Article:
Back in June, when the first shots were fired in the global trade war, many consumer-product importers didn’t seem to have any major concerns.

Although the US had placed significant worldwide tariffs on aluminum and steel, there was no major direct effect on these importers. In addition, they assumed that there might soon be a truce and the whole thing would blow over. Fast forward four months and it becomes clear how incorrect that assumption was.

After two rounds of tariffs on Chinese imports (valued at around $200 billion dollars) and with China responding in kind, the trade war is in full effect.

In discussions with our customers, we’ve seen that many consumer-goods importers are considering changes to their supply chains. They are looking at alternative sourcing destinations to see if there are any suitable options.

Does it Make Sense to Look at Alternative Low-Cost Countries?

It is important to keep in mind that no one country can replace all the manufacturing that is done in China.

The country has strong infrastructure, a deep labor pool, and can maintain cost advantages despite the tariffs that are in place. This doesn’t mean, however, that there are no alternatives worth considering.

For this reason, it makes sense to do proper due diligence and to see if suitable opportunities exist in other countries.

It’s important to keep in mind, though, that moving production to any new supplier comes at a cost. Ramp-up time, costing, sampling, etc. all factor in. Shipping costs also vary between countries, and this has to be taken into account.

China’s Strong Manufacturing Economy Offers Advantages

One benefit of sourcing in China is that you can find a multitude of factories of every imaginable type. For importers working with multiple factories, this leads to efficiencies.

Some of the importers we work with make all of their products from basic materials, i.e. all-plastic products. For this type of importer, it is easier to move their production to another country. Aside from low-cost countries, it may even be possible to find opportunities in the US. Production of this type is highly automated in America and shipping costs are reduced.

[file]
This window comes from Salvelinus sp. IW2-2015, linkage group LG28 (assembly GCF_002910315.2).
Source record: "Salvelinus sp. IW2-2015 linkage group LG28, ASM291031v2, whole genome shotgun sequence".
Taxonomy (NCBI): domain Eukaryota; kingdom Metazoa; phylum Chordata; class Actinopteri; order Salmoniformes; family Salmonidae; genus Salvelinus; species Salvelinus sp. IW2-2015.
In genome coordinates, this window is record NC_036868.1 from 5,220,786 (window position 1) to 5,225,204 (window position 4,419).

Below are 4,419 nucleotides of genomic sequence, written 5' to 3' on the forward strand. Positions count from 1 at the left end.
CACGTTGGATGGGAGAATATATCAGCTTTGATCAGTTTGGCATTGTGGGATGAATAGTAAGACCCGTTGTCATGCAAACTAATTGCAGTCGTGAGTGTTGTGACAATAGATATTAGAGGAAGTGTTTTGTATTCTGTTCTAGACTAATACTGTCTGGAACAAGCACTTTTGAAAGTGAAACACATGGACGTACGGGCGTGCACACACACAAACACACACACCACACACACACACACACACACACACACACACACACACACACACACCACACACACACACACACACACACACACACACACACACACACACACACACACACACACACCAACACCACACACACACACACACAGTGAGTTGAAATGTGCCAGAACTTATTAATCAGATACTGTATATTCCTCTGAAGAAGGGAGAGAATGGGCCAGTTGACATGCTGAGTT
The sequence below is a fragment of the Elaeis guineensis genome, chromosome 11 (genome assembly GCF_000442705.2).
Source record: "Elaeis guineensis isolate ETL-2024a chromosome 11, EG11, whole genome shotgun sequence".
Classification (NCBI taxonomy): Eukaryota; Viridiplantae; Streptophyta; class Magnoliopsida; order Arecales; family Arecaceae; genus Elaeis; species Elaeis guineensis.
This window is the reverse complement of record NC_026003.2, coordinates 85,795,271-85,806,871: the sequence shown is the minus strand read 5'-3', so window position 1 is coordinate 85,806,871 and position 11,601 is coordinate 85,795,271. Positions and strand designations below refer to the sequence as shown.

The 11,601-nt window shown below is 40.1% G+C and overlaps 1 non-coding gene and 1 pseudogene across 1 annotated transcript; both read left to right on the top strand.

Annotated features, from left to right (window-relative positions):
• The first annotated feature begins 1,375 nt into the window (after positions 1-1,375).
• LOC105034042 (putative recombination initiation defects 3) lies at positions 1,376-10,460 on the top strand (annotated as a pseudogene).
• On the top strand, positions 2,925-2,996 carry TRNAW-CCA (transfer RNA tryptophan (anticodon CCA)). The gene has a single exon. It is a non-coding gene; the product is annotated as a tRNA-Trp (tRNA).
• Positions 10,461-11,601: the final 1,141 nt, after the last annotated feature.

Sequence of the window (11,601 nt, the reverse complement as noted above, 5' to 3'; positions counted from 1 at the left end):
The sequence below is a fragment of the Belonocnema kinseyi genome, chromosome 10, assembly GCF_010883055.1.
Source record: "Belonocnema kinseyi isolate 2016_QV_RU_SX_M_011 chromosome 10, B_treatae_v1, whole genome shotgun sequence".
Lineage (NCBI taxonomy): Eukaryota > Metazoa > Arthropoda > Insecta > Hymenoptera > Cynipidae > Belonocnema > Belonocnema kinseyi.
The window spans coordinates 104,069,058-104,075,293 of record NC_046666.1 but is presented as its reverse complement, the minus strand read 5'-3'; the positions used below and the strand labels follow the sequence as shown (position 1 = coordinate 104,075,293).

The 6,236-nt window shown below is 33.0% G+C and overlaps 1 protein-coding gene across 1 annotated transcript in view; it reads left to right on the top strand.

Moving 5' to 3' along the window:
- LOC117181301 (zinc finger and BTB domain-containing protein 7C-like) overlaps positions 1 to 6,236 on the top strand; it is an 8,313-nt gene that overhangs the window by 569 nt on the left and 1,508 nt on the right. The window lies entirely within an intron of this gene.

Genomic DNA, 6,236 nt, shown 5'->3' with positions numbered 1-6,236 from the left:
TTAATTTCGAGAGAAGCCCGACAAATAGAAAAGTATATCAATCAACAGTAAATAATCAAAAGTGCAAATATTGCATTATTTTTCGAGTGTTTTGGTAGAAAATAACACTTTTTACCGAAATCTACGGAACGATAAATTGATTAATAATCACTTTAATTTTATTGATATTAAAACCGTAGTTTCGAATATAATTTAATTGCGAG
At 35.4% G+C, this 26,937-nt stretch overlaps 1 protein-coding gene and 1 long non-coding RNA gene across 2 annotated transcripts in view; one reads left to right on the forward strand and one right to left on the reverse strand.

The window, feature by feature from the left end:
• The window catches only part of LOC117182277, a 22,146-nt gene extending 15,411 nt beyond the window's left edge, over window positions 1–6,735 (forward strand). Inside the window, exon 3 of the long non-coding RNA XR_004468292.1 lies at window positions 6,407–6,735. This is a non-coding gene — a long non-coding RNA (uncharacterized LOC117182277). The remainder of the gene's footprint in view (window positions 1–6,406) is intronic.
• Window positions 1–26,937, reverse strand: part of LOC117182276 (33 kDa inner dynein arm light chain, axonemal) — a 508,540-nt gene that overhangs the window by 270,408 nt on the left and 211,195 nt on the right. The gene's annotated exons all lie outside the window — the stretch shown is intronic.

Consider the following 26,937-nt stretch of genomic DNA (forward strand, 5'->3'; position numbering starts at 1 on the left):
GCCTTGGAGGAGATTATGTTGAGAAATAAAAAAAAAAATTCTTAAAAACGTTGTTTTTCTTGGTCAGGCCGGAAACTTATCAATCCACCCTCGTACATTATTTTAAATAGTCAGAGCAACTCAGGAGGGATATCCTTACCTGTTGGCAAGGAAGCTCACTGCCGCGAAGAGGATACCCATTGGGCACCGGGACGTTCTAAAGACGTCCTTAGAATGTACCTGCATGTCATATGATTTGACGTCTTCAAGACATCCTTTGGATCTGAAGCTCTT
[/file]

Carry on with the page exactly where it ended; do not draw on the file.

Other importers make products across a number of different categories and using different materials. For these importers, the challenge of moving is greater. There may not be a single low-cost country that makes all of their products. Managing production across different countries adds complexity and requires a greater amount of bandwidth to manage.

China’s world-class infrastructure also makes shipping less expensive than it is in nearby Southeast Asian countries. These shipping costs need to be taken into account when considering new suppliers. Sourcing from locations in Latin America will incur lower shipping costs than China and this is one benefit to consider.

China’s expertise in producing so many different products and its productive workforce give it a big advantage, though. In other low-cost countries, the level of expertise for certain products may not be as high.

Dealing With an Uncertain Future

It’s important to keep in mind that we are living in an unpredictable time. In this trade war, things are constantly shifting and it’s difficult to predict exactly what will happen next.

When considering alternate sourcing locations, importers have to consider what would happen if the current tariffs are rescinded later on. This makes it important to avoid hasty decisions.

Also, importers need to keep their options open. It’s important to leave on good terms if they decide to move production away from their Chinese suppliers.

They also need to take every possible step to maintain the same level of quality when making the switch. This means doing proper auditing of suppliers and maintaining a healthy inspection program.

Summary

For many importers, the current trade war means increased costs manufacturing in China. So, importers are scrambling to look for opportunities in other low-cost countries.

China’s massive manufacturing economy gives it many advantages, even when taking the tariffs into account. So, moving is not always the best option. It does make sense, though, to do proper due diligence and make an informed decision.

When moving to a new supplier, maintaining the same level of quality requires performing all the proper audits and inspections to keep things running smoothly.

Recommended Reading – Price vs. Quality: What You Need to Know

When you’re making products to sell in the marketplace, you have to consider the tradeoffs between price and quality. Sometimes, producing better quality products can lead to paying a higher price for manufacturing.

Download our free white paper, Price vs. Quality, to learn how to produce great quality while keeping your costs low.

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